Exploring responses to geohazards in a dynamic risk environment – the role of knowledge, culture and risk perception
Dr. Tom Dijkstra & Dr. Ksenia Chmutina (Loughborough University), Dr. Colm Jordan (British Geological Survey), Professor Xingmin Meng (Lanzhou University)
In the Bailong region of Southern Gansu (China) sustainable community development and the resilience of the infrastructures that connect them is severely compromised by the dynamic nature of the natural environment. Communities are exposed to severe hazards that include seasonal events such as landslides, extreme rainfall and flooding, and recurring hazards such as earthquakes. The disaster risk picture of this region is further complicated by added pressures resulting from rapid societal change (expanding urban footprints and increasing transport links). We need to get a better understanding of the human-landscape interactions and characterise the complex hierarchies of relevant process-response systems. At the same time, it is imperative that perceptions of hazard impact and drivers of community resilience are better understood so that we can better design appropriate preparedness and management strategies, early warning systems and resource allocations. The PhD addresses three main research questions; (i) how do communities develop their perceptions of geohazard and risk, (ii) what are the priorities in terms of sustainable development and resilience building in this landscape and (iii) how can we mobilise indigenous and scientific knowledge to develop effective community-based response schemes in a truly multi-hazard framework to fully address disaster risk, develop appropriate early warning systems and achieve more resilient societies. This research will build on a strong platform of understanding geohazard processes, including, for example, the experimental early warning systems for rainfall triggered landslides (Wudu) and the landslide susceptibility and geohazard assessments developed with Lanzhou University. It will further develop community-based research initiated in this region by Lanzhou University. The aim of this study is to develop pathways and tools to achieve fully integrated, community-centred schemes that enhance early warning and reduce geohazard impact in this region. The study is supported by a CASE studentship with British Geological Survey and by the Global Geological Risk Platform of the British Geological Survey NC-ODA grant NE/R000069/1: Geoscience for Sustainable Futures.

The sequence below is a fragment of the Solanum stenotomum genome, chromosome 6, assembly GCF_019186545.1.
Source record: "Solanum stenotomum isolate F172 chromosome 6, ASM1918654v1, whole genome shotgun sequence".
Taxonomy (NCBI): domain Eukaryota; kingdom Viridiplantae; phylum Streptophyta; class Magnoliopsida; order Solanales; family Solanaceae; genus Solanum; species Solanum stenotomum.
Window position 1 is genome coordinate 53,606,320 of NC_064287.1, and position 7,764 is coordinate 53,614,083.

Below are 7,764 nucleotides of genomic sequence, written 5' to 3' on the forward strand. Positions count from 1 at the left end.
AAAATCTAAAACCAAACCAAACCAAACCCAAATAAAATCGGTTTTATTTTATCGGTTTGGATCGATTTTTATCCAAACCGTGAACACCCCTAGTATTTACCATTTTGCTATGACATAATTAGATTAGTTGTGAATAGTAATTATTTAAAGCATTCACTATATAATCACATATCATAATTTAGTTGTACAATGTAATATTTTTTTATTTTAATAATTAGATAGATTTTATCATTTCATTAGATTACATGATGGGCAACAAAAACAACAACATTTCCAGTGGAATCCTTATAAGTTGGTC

What inspires you
I’ve always loved the outdoors, stemming maybe from time in rural Wales and France, paddling in streams and building dens at the bottom of the garden. That developed into an interest in geography at school, understanding the physical and social processes that make up our world, and leading on now to look at human-environment interactions.
Just a few things! I’ve been a student support worker, a recycling promoter, completed a BSc in Natural Science and a MSc in Water Management, lived in Niger for 3+ years managing water and sanitation projects, and most recently worked as a researcher, looking at sustainable rural water and sanitation in Kenya and Bangladesh. I’ve also been part of emergency response teams for refugees on the Greek islands in 2015 and after Hurricane Maria in the Caribbean in 2017, providing water and sanitation.
Why did you choose doctoral research?
I’ve enjoyed my research work and I wanted to develop my own research interests and skills, as well as move forward with my career. I’m looking forward to getting stuck in to my research topic. I also love the international nature of universities and being part of a community of research students at Loughborough.
Why did you choose CENTA?
Regarding CENTA, it was the great opportunities for training, being part of a network of natural environment researchers that interested me. Specifically for this PhD I was excited to work with great supervisors, and specialise in landslide research in China.
My future plans and career aspirations are to continue in applied research, at the nexus between cutting-edge science and relevant application and policy-making. I want to understand more about how we impact and are impacted by our physical environment in a world with a changing climate and growing population, and conduct research that informs decision-makers and contributes to finding sustainable solutions to the complex challenges that we face. I am open as to whether this means continuing as a post-doc researcher, in consultancy or in a more policy-making role.